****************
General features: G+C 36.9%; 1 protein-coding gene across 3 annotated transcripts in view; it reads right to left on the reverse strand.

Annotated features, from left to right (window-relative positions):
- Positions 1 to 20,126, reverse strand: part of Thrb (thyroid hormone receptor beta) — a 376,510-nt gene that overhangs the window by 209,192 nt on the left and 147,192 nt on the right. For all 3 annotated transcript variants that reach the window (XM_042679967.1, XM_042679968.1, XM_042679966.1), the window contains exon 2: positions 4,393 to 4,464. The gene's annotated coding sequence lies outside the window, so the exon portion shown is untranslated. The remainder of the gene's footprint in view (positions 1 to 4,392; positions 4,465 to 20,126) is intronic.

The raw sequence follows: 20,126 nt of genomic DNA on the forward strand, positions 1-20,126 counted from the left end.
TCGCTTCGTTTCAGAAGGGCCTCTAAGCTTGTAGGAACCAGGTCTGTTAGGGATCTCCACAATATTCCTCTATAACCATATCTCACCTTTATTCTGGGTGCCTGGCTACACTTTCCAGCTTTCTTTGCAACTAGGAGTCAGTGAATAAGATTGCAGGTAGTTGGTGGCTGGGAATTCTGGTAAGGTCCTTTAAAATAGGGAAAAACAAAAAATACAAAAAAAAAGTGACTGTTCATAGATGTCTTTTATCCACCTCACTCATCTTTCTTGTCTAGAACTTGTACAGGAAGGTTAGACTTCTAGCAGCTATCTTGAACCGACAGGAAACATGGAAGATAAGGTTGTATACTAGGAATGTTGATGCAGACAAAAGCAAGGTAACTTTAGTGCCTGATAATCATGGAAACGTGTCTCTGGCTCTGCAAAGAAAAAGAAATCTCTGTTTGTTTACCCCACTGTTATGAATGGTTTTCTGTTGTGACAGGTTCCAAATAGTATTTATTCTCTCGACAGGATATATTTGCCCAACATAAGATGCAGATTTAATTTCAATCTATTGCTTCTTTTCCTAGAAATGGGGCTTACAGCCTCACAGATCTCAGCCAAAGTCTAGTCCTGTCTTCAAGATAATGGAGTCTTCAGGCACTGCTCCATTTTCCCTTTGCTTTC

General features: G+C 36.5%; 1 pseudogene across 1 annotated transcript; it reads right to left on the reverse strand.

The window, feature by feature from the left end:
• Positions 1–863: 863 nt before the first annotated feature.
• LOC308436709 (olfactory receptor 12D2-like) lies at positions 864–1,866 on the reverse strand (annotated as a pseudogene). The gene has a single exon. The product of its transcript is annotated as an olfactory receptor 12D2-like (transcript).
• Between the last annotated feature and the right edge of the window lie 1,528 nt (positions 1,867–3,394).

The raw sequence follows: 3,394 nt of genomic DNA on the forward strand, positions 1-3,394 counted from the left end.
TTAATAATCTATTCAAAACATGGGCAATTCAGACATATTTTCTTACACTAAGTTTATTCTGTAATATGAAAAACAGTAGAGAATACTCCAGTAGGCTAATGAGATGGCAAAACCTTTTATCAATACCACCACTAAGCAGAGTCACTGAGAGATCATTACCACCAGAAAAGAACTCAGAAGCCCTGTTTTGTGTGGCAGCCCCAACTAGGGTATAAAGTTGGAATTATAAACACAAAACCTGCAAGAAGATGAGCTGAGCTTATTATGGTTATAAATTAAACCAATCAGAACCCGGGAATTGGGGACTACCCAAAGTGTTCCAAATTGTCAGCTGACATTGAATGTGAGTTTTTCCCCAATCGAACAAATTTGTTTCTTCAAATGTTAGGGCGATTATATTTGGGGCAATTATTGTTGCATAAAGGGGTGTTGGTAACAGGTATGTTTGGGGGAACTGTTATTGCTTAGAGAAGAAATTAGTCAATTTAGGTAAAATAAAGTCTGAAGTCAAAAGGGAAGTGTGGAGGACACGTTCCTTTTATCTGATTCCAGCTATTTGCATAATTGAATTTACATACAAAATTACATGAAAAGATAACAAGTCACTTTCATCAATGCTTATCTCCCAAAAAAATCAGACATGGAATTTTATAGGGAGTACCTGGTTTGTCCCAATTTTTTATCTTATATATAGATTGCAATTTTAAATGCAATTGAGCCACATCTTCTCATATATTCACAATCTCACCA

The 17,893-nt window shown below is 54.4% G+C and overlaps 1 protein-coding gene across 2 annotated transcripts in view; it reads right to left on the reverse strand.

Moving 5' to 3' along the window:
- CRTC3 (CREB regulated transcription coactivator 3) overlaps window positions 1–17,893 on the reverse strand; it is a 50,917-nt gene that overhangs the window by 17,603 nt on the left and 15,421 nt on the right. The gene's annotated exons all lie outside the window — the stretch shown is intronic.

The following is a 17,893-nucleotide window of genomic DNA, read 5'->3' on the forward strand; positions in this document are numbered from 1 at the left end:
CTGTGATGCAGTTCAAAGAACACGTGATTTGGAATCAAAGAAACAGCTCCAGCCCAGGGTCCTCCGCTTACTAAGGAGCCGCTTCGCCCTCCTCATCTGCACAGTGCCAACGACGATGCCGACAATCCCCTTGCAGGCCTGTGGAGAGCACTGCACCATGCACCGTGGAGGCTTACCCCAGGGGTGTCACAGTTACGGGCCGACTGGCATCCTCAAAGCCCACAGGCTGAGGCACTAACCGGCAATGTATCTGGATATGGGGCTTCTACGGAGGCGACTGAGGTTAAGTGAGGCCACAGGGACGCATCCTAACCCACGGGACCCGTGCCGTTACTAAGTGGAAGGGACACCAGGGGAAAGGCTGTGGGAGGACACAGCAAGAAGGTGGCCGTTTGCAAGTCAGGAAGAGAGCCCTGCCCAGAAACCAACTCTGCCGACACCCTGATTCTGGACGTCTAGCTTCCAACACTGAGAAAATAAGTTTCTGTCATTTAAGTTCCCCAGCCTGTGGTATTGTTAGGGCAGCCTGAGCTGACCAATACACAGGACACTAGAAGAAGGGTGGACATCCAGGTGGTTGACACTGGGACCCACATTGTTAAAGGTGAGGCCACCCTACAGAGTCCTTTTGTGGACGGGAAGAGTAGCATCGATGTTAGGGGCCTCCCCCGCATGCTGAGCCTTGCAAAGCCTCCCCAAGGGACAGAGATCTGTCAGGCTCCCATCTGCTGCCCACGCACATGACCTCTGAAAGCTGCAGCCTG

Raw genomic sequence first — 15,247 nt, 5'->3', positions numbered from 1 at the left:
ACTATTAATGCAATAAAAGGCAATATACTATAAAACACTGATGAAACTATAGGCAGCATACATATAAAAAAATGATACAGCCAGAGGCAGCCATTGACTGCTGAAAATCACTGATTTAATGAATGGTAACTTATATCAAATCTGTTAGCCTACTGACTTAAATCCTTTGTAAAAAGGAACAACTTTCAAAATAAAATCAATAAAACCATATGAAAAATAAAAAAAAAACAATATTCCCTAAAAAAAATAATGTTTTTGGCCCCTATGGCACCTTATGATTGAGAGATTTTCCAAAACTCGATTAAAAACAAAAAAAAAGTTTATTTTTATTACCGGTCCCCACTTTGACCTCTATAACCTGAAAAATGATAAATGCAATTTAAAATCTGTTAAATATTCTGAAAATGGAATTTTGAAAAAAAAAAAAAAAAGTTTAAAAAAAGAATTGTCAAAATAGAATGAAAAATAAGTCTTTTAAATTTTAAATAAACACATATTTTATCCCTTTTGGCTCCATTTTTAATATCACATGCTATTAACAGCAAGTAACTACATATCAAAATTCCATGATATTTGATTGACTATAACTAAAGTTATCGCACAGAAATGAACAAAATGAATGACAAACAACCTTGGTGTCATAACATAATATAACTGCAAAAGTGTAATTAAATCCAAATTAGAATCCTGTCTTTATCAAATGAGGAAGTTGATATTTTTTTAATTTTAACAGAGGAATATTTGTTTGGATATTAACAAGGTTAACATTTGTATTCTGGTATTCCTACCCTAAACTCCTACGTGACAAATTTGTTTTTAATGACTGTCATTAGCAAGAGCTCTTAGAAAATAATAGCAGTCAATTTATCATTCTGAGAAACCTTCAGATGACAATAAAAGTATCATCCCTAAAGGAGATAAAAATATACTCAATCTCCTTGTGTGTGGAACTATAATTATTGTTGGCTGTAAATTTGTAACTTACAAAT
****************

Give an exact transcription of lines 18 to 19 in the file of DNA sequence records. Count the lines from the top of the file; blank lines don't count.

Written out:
Raw genomic sequence first — 15,247 nt, 5'->3', positions numbered from 1 at the left:
ACTATTAATGCAATAAAAGGCAATATACTATAAAACACTGATGAAACTATAGGCAGCATACATATAAAAAAATGATACAGCCAGAGGCAGCCATTGACTGCTGAAAATCACTGATTTAATGAATGGTAACTTATATCAAATCTGTTAGCCTACTGACTTAAATCCTTTGTAAAAAGGAACAACTTTCAAAATAAAATCAATAAAACCATATGAAAAATAAAAAAAAAACAATATTCCCTAAAAAAAATAATGTTTTTGGCCCCTATGGCACCTTATGATTGAGAGATTTTCCAAAACTCGATTAAAAACAAAAAAAAAGTTTATTTTTATTACCGGTCCCCACTTTGACCTCTATAACCTGAAAAATGATAAATGCAATTTAAAATCTGTTAAATATTCTGAAAATGGAATTTTGAAAAAAAAAAAAAAAAGTTTAAAAAAAGAATTGTCAAAATAGAATGAAAAATAAGTCTTTTAAATTTTAAATAAACACATATTTTATCCCTTTTGGCTCCATTTTTAATATCACATGCTATTAACAGCAAGTAACTACATATCAAAATTCCATGATATTTGATTGACTATAACTAAAGTTATCGCACAGAAATGAACAAAATGAATGACAAACAACCTTGGTGTCATAACATAATATAACTGCAAAAGTGTAATTAAATCCAAATTAGAATCCTGTCTTTATCAAATGAGGAAGTTGATATTTTTTTAATTTTAACAGAGGAATATTTGTTTGGATATTAACAAGGTTAACATTTGTATTCTGGTATTCCTACCCTAAACTCCTACGTGACAAATTTGTTTTTAATGACTGTCATTAGCAAGAGCTCTTAGAAAATAATAGCAGTCAATTTATCATTCTGAGAAACCTTCAGATGACAATAAAAGTATCATCCCTAAAGGAGATAAAAATATACTCAATCTCCTTGTGTGTGGAACTATAATTATTGTTGGCTGTAAATTTGTAACTTACAAAT